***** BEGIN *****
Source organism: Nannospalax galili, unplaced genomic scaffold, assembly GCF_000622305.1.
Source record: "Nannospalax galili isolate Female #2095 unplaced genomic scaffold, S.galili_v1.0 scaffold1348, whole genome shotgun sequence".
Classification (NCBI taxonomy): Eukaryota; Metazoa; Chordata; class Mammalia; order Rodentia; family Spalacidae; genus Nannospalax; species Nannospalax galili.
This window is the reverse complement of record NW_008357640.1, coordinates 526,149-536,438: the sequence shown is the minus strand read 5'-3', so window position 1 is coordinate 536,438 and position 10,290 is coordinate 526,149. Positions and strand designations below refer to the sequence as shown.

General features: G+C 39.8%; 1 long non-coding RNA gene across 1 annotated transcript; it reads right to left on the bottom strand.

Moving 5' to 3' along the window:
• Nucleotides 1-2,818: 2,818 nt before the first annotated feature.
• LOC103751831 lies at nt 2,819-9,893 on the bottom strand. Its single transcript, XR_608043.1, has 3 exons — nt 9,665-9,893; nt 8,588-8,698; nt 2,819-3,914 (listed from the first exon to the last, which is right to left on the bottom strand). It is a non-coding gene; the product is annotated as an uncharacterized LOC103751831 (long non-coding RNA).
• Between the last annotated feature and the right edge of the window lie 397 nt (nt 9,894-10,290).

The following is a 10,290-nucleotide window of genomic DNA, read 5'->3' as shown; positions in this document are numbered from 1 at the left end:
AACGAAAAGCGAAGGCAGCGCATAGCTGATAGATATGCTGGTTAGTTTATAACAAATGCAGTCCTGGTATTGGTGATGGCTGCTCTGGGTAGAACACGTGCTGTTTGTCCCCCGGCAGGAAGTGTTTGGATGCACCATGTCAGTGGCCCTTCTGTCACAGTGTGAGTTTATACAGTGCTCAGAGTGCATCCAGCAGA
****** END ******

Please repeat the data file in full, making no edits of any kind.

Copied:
Source organism: Nannospalax galili, unplaced genomic scaffold, assembly GCF_000622305.1.
Source record: "Nannospalax galili isolate Female #2095 unplaced genomic scaffold, S.galili_v1.0 scaffold1348, whole genome shotgun sequence".
Classification (NCBI taxonomy): Eukaryota; Metazoa; Chordata; class Mammalia; order Rodentia; family Spalacidae; genus Nannospalax; species Nannospalax galili.
This window is the reverse complement of record NW_008357640.1, coordinates 526,149-536,438: the sequence shown is the minus strand read 5'-3', so window position 1 is coordinate 536,438 and position 10,290 is coordinate 526,149. Positions and strand designations below refer to the sequence as shown.

General features: G+C 39.8%; 1 long non-coding RNA gene across 1 annotated transcript; it reads right to left on the bottom strand.

Moving 5' to 3' along the window:
• Nucleotides 1-2,818: 2,818 nt before the first annotated feature.
• LOC103751831 lies at nt 2,819-9,893 on the bottom strand. Its single transcript, XR_608043.1, has 3 exons — nt 9,665-9,893; nt 8,588-8,698; nt 2,819-3,914 (listed from the first exon to the last, which is right to left on the bottom strand). It is a non-coding gene; the product is annotated as an uncharacterized LOC103751831 (long non-coding RNA).
• Between the last annotated feature and the right edge of the window lie 397 nt (nt 9,894-10,290).

The following is a 10,290-nucleotide window of genomic DNA, read 5'->3' as shown; positions in this document are numbered from 1 at the left end:
AACGAAAAGCGAAGGCAGCGCATAGCTGATAGATATGCTGGTTAGTTTATAACAAATGCAGTCCTGGTATTGGTGATGGCTGCTCTGGGTAGAACACGTGCTGTTTGTCCCCCGGCAGGAAGTGTTTGGATGCACCATGTCAGTGGCCCTTCTGTCACAGTGTGAGTTTATACAGTGCTCAGAGTGCATCCAGCAGA